Mission Muscat

Mission Muscat
PHOTO: AFP

Even with his own future in doubt, national football coach Bernd Stange is looking to play his part in creating football history here and, for that to happen, he is aiming for a positive result when the Lions take on Syria in their World Cup qualifier on Sept 3 in Muscat, Oman.

The eight group winners and four best runners-up of the second round of the 2018 World Cup Asian qualifiers will advance to the third round, and also qualify for the 2019 Asian Cup Finals, a feat Singapore have never managed except when they hosted the tournament in 1984.

Incredibly, Singapore find themselves top of Group E after a 4-0 win over Cambodia and a superb 0-0 draw with Japan in Saitama and, Stange, whose contract ends next month, said yesterday: "With four points, we are in the driver's seat.

"We achieved something many teams won't be able to achieve in Japan, but that is history.

"Against Syria, we will try to take something in our quest to create history.

"A win or even a point will put us in an outstanding position to qualify for the Asian Cup, and it requires great desire and concentration.

"From my experience, I also know that as the campaign goes on, the pressure will only increase for us to win our home games."

After the Sept 3 test, Singapore have four successive home games against Afghanistan, Cambodia, Japan and Syria before the end of the year.

Most of the Singapore squad trained yesterday at the Geylang Field and the team will travel to Doha tomorrow to take on Qatar in a tune-up on Friday.

Balestier Khalsa goalkeeper Zaiful Nizam, Tampines Rovers left back Shaiful Esah, Home United winger Yasir Hanapi and Warriors FC striker Fazrul Nawaz will miss the friendly and will only join the team in Muscat because their clubs still have S.League matches to negotiate.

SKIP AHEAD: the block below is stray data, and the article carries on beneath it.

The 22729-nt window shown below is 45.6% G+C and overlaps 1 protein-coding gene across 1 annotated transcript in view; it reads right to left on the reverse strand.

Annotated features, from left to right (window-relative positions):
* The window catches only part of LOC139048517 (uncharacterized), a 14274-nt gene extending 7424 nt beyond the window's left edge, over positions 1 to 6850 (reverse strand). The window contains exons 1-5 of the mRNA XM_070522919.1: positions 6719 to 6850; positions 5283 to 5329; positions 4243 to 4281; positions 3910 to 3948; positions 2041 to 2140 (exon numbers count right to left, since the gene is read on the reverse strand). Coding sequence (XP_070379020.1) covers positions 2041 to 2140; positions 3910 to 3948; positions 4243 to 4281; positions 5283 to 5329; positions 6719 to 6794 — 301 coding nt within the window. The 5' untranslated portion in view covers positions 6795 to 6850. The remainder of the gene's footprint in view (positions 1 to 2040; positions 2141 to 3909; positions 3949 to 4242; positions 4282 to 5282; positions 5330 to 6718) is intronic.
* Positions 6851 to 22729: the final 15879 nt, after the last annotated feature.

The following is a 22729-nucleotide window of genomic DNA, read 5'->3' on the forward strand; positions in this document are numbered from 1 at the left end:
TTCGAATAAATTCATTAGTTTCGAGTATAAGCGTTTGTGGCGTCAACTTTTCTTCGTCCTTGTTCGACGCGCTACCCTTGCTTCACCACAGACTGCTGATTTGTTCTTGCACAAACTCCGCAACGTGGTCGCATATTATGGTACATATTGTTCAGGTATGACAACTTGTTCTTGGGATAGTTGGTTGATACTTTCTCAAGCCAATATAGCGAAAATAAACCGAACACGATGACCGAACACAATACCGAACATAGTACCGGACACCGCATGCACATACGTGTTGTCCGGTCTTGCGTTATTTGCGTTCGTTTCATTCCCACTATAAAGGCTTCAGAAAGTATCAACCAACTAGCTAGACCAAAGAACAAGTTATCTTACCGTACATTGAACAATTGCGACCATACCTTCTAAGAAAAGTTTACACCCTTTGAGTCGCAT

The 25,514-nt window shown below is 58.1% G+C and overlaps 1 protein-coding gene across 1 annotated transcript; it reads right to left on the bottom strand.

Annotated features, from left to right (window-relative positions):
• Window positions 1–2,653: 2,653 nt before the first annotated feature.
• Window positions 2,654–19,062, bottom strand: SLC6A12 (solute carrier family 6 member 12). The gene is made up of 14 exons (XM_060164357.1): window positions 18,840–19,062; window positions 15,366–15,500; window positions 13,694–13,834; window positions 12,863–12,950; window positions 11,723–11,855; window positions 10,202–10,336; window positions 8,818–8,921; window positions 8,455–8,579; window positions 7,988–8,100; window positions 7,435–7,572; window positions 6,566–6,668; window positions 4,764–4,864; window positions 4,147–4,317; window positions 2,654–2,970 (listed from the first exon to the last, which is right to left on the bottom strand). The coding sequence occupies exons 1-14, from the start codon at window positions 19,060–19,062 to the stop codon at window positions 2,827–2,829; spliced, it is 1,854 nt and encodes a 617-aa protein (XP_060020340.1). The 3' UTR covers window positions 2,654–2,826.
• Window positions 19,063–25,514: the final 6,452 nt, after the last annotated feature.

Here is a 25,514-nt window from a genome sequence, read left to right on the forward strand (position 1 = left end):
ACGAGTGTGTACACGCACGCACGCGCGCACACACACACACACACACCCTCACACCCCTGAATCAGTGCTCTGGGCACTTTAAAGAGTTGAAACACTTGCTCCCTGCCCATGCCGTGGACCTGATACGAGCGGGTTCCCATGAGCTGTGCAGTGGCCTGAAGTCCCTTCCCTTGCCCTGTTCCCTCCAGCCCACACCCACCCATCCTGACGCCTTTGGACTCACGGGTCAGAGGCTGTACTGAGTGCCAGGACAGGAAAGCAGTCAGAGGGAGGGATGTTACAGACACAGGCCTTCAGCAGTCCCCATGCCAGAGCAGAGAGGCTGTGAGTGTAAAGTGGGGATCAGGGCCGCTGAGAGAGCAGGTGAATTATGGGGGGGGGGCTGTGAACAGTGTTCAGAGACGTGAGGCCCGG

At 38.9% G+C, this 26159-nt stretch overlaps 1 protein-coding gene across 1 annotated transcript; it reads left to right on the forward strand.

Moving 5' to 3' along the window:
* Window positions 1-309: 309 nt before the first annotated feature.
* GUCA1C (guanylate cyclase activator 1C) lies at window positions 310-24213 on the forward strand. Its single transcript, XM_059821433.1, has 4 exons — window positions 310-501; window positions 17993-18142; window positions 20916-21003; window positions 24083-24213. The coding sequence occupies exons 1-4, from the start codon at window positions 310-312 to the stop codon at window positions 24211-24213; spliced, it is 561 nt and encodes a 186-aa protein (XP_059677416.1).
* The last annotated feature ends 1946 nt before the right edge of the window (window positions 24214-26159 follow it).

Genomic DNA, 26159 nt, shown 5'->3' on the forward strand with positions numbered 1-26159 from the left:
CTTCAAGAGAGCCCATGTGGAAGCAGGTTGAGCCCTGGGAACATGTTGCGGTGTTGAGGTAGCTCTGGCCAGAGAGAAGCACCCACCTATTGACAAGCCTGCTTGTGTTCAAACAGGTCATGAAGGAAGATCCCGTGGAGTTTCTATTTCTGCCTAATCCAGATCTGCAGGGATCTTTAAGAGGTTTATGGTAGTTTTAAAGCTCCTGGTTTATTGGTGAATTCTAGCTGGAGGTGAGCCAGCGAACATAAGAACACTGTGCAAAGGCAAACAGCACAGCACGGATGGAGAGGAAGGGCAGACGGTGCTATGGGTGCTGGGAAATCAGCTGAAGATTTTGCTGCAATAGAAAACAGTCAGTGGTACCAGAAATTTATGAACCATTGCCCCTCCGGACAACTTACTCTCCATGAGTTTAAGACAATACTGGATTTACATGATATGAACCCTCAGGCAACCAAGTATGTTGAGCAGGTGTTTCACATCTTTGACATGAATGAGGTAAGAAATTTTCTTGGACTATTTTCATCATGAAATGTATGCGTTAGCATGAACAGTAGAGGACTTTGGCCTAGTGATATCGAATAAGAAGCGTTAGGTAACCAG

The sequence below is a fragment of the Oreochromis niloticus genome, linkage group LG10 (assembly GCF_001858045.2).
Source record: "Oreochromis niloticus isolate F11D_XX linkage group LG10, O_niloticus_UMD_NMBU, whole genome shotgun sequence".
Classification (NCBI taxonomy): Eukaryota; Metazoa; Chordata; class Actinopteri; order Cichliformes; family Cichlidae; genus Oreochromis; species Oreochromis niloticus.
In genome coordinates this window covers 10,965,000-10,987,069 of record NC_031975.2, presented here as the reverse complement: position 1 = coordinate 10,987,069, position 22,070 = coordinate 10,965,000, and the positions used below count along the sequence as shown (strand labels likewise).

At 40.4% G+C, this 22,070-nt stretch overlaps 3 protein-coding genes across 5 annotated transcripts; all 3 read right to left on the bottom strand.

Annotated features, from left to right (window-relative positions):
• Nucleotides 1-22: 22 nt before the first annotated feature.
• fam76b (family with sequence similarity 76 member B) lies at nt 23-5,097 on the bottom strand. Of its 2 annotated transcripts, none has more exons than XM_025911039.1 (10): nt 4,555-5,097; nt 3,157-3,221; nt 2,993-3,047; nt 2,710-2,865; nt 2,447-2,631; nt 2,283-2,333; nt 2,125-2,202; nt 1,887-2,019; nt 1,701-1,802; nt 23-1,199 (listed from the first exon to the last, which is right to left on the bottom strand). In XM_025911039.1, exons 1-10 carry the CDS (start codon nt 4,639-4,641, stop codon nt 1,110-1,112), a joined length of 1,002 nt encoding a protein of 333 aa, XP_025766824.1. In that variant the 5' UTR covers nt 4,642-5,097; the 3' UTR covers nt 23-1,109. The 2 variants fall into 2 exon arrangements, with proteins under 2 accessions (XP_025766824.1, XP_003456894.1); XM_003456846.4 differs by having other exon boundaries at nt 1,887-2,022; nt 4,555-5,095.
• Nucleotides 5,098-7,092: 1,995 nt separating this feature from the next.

Johor Darul Ta'zim midfielder Hariss Harun (Asian Champions League) and JDT II duo Shahril Ishak and Baihakki Khaizan (Malaysia Cup playoff) also did not train yesterday as their clubs play today, but will make it to Doha for the Oman game.

In the squad of 23 this time will be versatile Safuwan Baharudin, who missed the first two qualifiers due to personal reasons.

The 23-year-old LionsXII star will surely play a key role if Stange's side are to post a good result against Syria.

With 14 of his 23 players aged 25 and below, the German believes he has a good, balanced squad, ably supported by quality backroom staff.

"When I took over, I made perhaps the biggest cut in recent years," said the 67-year-old former coach of Belarus, who will once again be assisted by Fandi Ahmad and V Sundramoorthy.

"To rebuild, I dropped the foreign-born players and brought in many young players, who will be ready for the Asian Cup in 2019. "Safuwan is one of the best players from the LionsXII and he is definitely an asset.

"But so are players like Shahril and (Khairul) Amri.

"My message to the senior players in the team is to contribute as much and stay as long as they can.

"The qualifiers are like a marathon and we need a strong squad to cover for injuries, suspensions and unexpected situations.

"(LionsXII coach) Fandi has done a lot to protect the players from burnout, and I really appreciate him and (Courts Young Lions) coach Juergen Raab, who have put national team priorities ahead of their own interests as we move united in one direction."

The Lions beat Syria 2-1 at the Jalan Besar Stadium in 2013 during the 2015 Asian Cup qualifiers, but they have mainly struggled against Middle Eastern opponents.

That win was the only positive result in their last 15 matches against teams like Oman, Jordan, Bahrain, Iraq and Syria and, during that run, they have conceded 45 goals while scoring just nine.

Striker Amri, who scored in the 2013 win over Syria and also played in the draw against Japan, said: "It's interesting how we can go close against strong teams like Japan but lose by bigger margins to Middle Eastern teams.

"I think it's because Japan are more patient and thoughtful in their play.

"It was like mental torture as they pull us from side to side, and we have to keep our concentration and discipline to hold them.

"Middle Eastern teams play a very fast-tempo game and rarely give us a chance to settle down.

"But if we believe, keep things tight and counter attack effectively, we can achieve something."


This article was first published on August 25, 2015.
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